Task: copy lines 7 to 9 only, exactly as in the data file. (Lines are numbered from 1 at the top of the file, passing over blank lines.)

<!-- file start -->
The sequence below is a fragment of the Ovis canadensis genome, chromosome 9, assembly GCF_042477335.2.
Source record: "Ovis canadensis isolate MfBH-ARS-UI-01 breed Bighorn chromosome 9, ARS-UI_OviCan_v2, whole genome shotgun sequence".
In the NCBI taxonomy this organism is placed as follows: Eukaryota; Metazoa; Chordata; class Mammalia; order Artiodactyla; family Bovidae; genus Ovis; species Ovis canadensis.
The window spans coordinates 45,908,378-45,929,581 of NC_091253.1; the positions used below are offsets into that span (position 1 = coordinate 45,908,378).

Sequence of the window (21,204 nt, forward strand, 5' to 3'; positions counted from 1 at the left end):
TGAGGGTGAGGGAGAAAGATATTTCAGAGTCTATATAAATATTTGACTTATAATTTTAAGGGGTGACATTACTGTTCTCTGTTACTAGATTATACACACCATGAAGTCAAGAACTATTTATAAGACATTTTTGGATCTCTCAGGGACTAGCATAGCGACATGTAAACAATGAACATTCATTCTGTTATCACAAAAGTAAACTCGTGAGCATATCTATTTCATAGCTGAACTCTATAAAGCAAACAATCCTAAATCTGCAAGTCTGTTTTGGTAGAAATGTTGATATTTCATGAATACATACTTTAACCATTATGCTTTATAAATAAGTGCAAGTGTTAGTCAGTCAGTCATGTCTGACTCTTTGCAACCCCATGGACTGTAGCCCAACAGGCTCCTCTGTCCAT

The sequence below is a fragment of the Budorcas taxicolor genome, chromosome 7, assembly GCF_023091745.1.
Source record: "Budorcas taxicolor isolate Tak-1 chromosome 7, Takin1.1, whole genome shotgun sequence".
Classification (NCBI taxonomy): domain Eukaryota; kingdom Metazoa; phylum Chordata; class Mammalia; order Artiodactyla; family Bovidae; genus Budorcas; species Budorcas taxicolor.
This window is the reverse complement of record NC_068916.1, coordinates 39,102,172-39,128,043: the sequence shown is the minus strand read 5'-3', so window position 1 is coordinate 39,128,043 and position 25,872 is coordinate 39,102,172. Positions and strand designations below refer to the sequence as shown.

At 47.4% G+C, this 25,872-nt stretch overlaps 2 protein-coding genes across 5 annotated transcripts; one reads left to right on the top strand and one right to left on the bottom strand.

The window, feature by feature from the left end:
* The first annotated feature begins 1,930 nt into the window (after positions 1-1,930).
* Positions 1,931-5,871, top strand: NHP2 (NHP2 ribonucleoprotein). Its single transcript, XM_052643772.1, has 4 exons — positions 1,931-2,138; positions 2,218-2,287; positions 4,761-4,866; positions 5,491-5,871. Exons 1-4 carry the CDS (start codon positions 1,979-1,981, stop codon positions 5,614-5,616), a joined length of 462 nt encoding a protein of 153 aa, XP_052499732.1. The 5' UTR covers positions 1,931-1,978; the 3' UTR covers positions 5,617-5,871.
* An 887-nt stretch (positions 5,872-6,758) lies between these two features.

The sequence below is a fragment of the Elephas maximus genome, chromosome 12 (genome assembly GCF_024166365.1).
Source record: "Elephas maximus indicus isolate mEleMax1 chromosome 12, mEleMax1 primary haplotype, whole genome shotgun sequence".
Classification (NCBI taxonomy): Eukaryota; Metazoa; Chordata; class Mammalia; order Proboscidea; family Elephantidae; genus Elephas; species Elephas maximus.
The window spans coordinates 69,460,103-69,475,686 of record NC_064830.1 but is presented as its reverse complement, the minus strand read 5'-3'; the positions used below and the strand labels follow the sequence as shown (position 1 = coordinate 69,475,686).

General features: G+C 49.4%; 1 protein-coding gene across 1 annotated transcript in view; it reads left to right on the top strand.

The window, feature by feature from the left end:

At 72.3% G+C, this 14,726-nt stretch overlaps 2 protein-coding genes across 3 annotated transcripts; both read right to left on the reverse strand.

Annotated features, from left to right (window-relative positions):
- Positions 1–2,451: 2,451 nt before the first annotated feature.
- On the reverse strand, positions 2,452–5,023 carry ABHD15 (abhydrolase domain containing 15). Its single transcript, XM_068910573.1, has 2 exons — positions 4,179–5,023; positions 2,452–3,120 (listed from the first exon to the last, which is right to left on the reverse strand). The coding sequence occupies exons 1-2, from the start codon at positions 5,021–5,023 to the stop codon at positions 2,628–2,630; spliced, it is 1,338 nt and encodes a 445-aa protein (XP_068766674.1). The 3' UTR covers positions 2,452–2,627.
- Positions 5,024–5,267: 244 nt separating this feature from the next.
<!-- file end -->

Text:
The sequence below is a fragment of the Budorcas taxicolor genome, chromosome 7, assembly GCF_023091745.1.
Source record: "Budorcas taxicolor isolate Tak-1 chromosome 7, Takin1.1, whole genome shotgun sequence".
Classification (NCBI taxonomy): domain Eukaryota; kingdom Metazoa; phylum Chordata; class Mammalia; order Artiodactyla; family Bovidae; genus Budorcas; species Budorcas taxicolor.